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Stretch, from my own practical experience I have decided to use the TIG to tack prior to gas welding. I fabbed up some .060" 3003 aluminum pieces for a Model A speedster that I am building before I was exposed to much in the way of gas welding. When the panels had been fit, we TIG tacked the panels in place for ease of movement until we could weld each of the panels. I then started to be interested in gas welding, so I went ahead and welded the TIG tacked panels. At first I had a little trouble when I encountered the proud of the TIG weld, but once I learned to first dress down the TIG weld the gas welding went quite well and the gas weld annealed the TIG tack as the welding proceeded. I have additionally learned to use the TIG weld to tack in a manner that does not build up any proud and it has significantly reduced my set up time. Also, I was having trouble tack welding using gas welding, so the TIG made that easier for me as well.
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  #26  
Old 11-29-2018, 09:40 AM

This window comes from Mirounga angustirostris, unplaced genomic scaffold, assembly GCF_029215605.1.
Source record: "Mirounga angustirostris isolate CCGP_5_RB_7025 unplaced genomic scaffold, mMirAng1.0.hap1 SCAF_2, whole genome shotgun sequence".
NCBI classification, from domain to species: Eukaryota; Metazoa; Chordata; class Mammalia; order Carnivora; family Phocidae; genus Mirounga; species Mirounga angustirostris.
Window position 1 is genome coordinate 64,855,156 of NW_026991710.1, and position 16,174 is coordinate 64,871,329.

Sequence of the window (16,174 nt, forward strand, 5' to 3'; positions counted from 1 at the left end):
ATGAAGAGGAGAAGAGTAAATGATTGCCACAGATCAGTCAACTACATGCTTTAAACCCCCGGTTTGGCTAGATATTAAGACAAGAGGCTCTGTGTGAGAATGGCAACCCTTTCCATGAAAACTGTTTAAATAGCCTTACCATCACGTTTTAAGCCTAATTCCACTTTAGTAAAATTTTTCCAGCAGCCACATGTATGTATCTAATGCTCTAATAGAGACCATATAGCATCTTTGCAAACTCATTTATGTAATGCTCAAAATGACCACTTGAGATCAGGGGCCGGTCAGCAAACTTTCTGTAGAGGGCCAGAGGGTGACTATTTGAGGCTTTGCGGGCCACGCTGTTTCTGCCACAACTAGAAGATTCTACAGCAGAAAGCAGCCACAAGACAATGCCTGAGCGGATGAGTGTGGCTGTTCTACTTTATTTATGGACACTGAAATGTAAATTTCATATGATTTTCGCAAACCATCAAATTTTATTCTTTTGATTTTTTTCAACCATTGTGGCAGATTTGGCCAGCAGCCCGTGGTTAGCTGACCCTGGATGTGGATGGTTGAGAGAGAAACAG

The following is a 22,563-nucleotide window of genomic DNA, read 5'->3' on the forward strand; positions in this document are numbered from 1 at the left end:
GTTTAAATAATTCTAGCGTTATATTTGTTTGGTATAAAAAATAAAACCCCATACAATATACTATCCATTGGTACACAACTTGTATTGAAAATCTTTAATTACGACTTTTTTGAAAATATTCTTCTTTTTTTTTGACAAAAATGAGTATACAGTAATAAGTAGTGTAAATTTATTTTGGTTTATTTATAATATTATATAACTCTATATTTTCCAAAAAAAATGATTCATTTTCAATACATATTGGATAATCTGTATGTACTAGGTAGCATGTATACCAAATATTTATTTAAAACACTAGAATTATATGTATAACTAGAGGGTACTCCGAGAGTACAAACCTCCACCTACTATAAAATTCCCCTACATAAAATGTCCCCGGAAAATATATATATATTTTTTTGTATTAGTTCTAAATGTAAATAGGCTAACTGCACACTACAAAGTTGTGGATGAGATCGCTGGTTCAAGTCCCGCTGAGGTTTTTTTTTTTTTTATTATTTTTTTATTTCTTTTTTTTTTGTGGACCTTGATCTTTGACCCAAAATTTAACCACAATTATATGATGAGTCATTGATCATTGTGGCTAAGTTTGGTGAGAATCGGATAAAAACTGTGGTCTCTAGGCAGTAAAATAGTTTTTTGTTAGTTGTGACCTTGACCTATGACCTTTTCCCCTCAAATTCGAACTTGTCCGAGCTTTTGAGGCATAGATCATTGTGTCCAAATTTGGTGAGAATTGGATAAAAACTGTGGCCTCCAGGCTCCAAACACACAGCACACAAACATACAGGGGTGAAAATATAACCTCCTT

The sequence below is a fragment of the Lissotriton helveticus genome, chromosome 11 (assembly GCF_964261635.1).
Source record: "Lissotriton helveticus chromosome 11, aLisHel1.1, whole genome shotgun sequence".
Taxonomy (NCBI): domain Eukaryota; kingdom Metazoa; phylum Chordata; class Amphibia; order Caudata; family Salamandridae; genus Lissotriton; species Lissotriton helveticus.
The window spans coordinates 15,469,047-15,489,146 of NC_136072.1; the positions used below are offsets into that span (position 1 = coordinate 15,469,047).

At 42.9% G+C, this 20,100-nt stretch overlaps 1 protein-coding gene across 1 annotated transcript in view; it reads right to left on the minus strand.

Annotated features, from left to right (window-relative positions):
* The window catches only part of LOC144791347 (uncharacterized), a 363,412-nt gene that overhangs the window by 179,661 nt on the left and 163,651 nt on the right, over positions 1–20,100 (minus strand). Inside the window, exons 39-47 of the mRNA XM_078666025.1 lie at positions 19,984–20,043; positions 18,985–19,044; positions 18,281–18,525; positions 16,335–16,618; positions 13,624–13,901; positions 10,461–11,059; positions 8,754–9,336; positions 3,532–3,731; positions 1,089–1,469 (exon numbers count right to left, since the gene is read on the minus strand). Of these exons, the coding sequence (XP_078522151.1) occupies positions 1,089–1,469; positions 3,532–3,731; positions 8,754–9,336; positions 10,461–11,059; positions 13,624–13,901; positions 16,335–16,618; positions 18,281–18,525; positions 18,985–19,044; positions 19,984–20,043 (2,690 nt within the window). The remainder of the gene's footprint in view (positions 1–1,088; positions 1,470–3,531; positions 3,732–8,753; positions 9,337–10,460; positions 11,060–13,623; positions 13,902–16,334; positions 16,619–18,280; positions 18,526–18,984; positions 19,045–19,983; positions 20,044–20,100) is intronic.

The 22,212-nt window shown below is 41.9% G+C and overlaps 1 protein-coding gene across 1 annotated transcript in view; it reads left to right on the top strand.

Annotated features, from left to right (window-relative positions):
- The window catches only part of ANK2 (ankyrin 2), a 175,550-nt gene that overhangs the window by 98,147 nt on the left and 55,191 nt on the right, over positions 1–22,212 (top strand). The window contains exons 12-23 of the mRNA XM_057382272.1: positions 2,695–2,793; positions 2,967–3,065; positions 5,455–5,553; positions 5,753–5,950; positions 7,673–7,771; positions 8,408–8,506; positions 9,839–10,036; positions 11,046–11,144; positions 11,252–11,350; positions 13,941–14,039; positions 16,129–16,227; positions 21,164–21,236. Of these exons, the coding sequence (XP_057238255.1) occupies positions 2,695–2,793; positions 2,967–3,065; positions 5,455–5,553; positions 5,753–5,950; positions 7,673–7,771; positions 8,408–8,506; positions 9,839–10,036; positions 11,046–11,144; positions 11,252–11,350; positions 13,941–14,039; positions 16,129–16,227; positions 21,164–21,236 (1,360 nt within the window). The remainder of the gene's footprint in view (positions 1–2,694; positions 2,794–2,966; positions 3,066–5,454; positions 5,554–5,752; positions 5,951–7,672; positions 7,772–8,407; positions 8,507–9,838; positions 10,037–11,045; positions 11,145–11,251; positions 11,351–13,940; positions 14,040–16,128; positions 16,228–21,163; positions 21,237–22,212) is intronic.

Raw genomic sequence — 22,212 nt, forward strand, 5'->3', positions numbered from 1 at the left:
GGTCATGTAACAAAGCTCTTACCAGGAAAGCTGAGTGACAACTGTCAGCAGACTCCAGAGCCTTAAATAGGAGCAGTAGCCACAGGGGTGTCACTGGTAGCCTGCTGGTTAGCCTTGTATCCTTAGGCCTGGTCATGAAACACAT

Stretch Stretch is offline
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Thanks Will. That makes sense. I've never gas welded over Tig - I might just try it for a gas.
Cheers, Matt
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  #27  
Old 11-29-2018, 12:20 PM
crystallographic crystallographic is offline
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Default TIG tacks - why? for gas welding?

Quote:
Originally Posted by Stretch View Post
Hi Kent. Why would they tack with Tig prior to gas welding? Surely that's counter productive in terms of time taken etc? I'm curious as to what would the benefit be?
Thanks, Matt

Radius joints are notorious for holding/clamping/restraining while tacking. Rolled strips of scrap can help but then there is the clamping .... and the weight of the clamps, the bulk, and three hands to do it ... non-starter for tanks, fenders, dash installs, etc etc.
Since the TIG cup can press down for the tacking moment, it is also self aligning on the radius joints.
Tacking by fusion is brief and only needs to hold for subsequent gas welding.
Otherwise, it can be a tough process as both aluminum edges expand in 4 directions when the heat is thrown in .... both edges going up or down independently and mostly never going together.
RSK dash 01322_n_17akygewna1211.jpg
I really had to fight to get this RSK dash tacked in. On the next car it was a snap with the TIG-tack method, learned from my new helper guy - who had built for Prudhomme and had also worked with both Jim Hume and Nye Frank ...


BTW - all the drag and salt tanks are gas welded. And many other race aluminum tanks - with the builders traditionally never leak-testing.
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  #28  
Old 11-30-2018, 02:11 AM
Stretch Stretch is offline
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Thanks Kent. Great info - much appreciated 👍